3
$\begingroup$

I'm a beginner in DFT and I want to study the properties of NiO and doped-NiO materials using Quantum ESPRESSO.I found in the internet that I should introduce the spin magnetization in the Input file (or CIF file) because NiO is an antiferromagnetic material. The CIF file of conventional NiO (extracted from Materials Project website) is presented bellow:

# generated using pymatgen
data_NiO
_symmetry_space_group_name_H-M   'P 1'
_cell_length_a   4.21661958
_cell_length_b   4.21661958
_cell_length_c   4.21661958
_cell_angle_alpha   90.00000000
_cell_angle_beta   90.00000000
_cell_angle_gamma   90.00000000
_symmetry_Int_Tables_number   1
_chemical_formula_structural   NiO
_chemical_formula_sum   'Ni4 O4'
_cell_volume   74.97099306
_cell_formula_units_Z   4
loop_
 _symmetry_equiv_pos_site_id
 _symmetry_equiv_pos_as_xyz
  1  'x, y, z'
loop_
 _atom_site_type_symbol
 _atom_site_label
 _atom_site_symmetry_multiplicity
 _atom_site_fract_x
 _atom_site_fract_y
 _atom_site_fract_z
 _atom_site_occupancy
  Ni  Ni0  1  0.00000000  0.00000000  0.00000000  1
  Ni  Ni1  1  0.00000000  0.50000000  0.50000000  1
  Ni  Ni2  1  0.50000000  0.00000000  0.50000000  1
  Ni  Ni3  1  0.50000000  0.50000000  0.00000000  1
  O  O4  1  0.50000000  0.00000000  0.00000000  1
  O  O5  1  0.50000000  0.50000000  0.50000000  1
  O  O6  1  0.00000000  0.00000000  0.50000000  1
  O  O7  1  0.00000000  0.50000000  0.00000000  1

I tried to model antiferromagnetic NiO by adopting two Ni-atom positions at Ni0 (0.00000000 0.00000000 0.00000000) and Ni1 (0.00000000 0.50000000 0.50000000) for the spin up and two Ni-atom positions at Ni2 (0.50000000 0.00000000 0.50000000) and Ni3 (0.50000000 0.50000000 0.00000000) for spin down [like in the CIF file above] then I wanted to pass the file through FINDSYM website. However I found in some papers a more complicated model like the one in the picture below:

enter image description here

Is the model in the picture the one that I should use, and how to include that in my input (or CIF) file?

$\endgroup$
8
  • $\begingroup$ +1 but can you please proofread this post then edit it? For example in the first sentence alone: "I`m" should be "I'm", "Dft" should be "DFT", and "doped NiO ." should be "doped NiO." $\endgroup$ Feb 14, 2023 at 15:16
  • $\begingroup$ @NikeDattani Thank you. I did some modifications. Is it ok now? $\endgroup$
    – Camilla
    Feb 14, 2023 at 15:30
  • $\begingroup$ Please see my previous comment more carefully :) $\endgroup$ Feb 14, 2023 at 15:38
  • $\begingroup$ @NikeDattani your comment appears to me like that : "I`m" should be "I'm", "Dft" should be "DFT", and "doped NiO ." should be "doped NiO." . I corrected : I'm, DFT and some other sentences. But for doped NiO you wrote it in the same way in your comment. $\endgroup$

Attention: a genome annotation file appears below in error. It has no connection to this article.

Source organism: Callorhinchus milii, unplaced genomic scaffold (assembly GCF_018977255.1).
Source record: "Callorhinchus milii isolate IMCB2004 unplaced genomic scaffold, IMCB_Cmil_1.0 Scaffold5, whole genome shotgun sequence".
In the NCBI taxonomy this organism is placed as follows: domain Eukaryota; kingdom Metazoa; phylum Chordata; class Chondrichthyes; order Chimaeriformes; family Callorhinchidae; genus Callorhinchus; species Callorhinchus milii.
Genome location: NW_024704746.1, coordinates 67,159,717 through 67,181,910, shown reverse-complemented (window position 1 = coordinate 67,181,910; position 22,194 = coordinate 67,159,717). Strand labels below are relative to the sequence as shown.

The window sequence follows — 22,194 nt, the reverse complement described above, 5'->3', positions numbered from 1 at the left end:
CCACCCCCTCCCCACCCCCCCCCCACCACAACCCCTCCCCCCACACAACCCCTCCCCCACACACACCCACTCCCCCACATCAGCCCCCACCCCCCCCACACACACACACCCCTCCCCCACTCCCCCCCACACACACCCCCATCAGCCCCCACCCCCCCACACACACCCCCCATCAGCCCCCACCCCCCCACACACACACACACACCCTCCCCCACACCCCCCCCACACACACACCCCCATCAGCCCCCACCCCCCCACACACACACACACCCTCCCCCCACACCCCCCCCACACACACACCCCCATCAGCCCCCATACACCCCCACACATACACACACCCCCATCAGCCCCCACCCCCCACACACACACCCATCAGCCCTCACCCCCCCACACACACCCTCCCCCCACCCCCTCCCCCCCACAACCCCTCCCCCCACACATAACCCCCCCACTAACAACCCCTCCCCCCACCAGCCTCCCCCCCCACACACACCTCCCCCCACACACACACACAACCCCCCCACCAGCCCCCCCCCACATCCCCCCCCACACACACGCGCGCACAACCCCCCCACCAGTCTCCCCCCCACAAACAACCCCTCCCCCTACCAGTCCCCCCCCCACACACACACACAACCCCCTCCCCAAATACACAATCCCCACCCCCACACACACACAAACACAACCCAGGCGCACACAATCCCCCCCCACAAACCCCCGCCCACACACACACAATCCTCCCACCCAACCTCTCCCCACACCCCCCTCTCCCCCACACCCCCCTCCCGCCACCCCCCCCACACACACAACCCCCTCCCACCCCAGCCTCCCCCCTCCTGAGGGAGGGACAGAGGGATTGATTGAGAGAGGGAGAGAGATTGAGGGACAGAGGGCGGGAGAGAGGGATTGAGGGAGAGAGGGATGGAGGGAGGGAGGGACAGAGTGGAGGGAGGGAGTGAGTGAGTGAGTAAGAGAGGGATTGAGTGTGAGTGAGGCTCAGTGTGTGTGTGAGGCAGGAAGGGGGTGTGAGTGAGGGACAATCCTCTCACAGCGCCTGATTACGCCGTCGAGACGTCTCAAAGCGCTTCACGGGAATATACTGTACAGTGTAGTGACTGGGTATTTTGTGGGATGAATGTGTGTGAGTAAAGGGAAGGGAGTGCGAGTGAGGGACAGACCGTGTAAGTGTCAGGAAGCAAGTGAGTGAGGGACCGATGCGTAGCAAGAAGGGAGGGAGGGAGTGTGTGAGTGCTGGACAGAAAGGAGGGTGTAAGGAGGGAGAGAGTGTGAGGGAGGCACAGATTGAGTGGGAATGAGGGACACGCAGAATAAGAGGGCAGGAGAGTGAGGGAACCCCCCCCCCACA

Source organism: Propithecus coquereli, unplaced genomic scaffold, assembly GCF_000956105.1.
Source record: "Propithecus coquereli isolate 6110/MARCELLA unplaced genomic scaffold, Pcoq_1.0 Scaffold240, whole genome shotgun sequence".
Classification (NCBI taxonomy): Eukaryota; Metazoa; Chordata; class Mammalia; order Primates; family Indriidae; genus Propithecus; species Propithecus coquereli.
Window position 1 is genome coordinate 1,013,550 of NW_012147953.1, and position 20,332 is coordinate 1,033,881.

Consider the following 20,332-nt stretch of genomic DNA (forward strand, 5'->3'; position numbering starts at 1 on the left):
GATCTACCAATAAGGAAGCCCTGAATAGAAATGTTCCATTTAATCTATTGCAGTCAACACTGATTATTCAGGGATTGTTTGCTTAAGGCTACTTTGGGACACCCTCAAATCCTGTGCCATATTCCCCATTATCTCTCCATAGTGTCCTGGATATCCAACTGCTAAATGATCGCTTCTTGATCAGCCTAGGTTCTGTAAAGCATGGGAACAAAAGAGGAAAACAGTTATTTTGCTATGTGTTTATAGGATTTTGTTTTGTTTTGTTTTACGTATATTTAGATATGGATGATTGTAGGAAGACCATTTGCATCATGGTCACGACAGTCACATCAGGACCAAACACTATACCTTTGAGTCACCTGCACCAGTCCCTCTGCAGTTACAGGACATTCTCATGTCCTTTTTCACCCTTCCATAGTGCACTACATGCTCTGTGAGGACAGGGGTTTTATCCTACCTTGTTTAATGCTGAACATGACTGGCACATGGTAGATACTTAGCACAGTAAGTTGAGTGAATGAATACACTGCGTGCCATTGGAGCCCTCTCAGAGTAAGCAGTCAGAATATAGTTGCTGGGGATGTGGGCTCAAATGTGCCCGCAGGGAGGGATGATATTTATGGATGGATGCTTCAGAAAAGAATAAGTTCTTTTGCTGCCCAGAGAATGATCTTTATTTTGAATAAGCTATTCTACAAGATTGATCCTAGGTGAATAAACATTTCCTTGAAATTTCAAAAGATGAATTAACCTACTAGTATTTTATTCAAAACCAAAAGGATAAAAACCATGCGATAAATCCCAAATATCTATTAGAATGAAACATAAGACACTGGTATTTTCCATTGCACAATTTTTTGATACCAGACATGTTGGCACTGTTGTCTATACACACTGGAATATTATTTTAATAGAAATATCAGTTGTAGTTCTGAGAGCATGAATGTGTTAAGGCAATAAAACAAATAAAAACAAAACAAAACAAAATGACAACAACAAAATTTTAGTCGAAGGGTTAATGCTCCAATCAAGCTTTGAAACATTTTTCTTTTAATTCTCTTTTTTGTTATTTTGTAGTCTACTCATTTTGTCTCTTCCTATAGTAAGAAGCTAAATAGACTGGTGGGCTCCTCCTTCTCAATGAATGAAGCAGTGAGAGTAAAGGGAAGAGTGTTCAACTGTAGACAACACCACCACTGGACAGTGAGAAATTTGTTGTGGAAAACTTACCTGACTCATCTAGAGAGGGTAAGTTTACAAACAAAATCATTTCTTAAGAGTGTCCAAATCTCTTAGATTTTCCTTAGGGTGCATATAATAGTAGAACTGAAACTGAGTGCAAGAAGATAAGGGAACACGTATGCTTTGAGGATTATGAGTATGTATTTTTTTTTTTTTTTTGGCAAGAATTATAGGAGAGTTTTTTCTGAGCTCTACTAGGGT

– Camilla
    Feb 14, 2023 at 15:43
  • $\begingroup$ Please check it again more carefully :) $\endgroup$ Feb 14, 2023 at 15:48

1 Answer 1

3
$\begingroup$

The model in the picture is alright as far as it goes, but it is not a magnetic unit cell, it is only a structural unit cell. If the cubic frame were a unit cell, the atoms at each corner would be identical by translational symmetry; however, in this picture half of the corner atoms are "spin up" and half "spin down", so they are not simple translations of each other (e.g. look at the two atoms coupled by "J2").

The smallest magnetic unit cell for NiO is (I think) the one oriented along the (111) direction, i.e. along the diagonal of the cube. Along this direction, the spins on the Ni alternate between up and down.

You should also be aware that the self-interaction error of Ni $d$-electrons is quite large with common local or semi-local exchange-correlation functionals. I'm not aware of any LDAs which would give an AFM insulating state, they usually converge to a non-magnetic metallic state. Some GGAs also have this problem, although PBE does predict the antiferromagnetic insulating state, but the band-gap is rather small and the state is quite fragile.

The usual approach to modelling NiO, and other systems where self-interaction is a problem, is to add a small Hubbard U term to the Hamiltonian ("DFT+U") which partially counteracts the effects of self-interaction. Alternatively, the RSCAN family of meta-GGAs do fairly well, and screened non-local exchange methods can also give good results.

$\endgroup$
2
  • $\begingroup$ Does that mean if I want to model the magnetization of a structure i have always to look at the smallest unit cell and alternate it between up and down then based on that I alternate the spins of the other atoms in the cell? $\endgroup$
    – Camilla
    Feb 16, 2023 at 8:25
  • $\begingroup$ @Camilla the real answer is that you need to model the magnetic unit cell, which means the cell which is perfectly repeated (including any magnetic moments). For simple AFM materials this means alternating the atomic magnetic moments for the appropriate atoms, but there are many more expressions of magnetism including ferrimagnetism, non-collinear magnetism, AFM only between particular planes etc. $\endgroup$ Feb 20, 2023 at 0:30

You must log in to answer this question.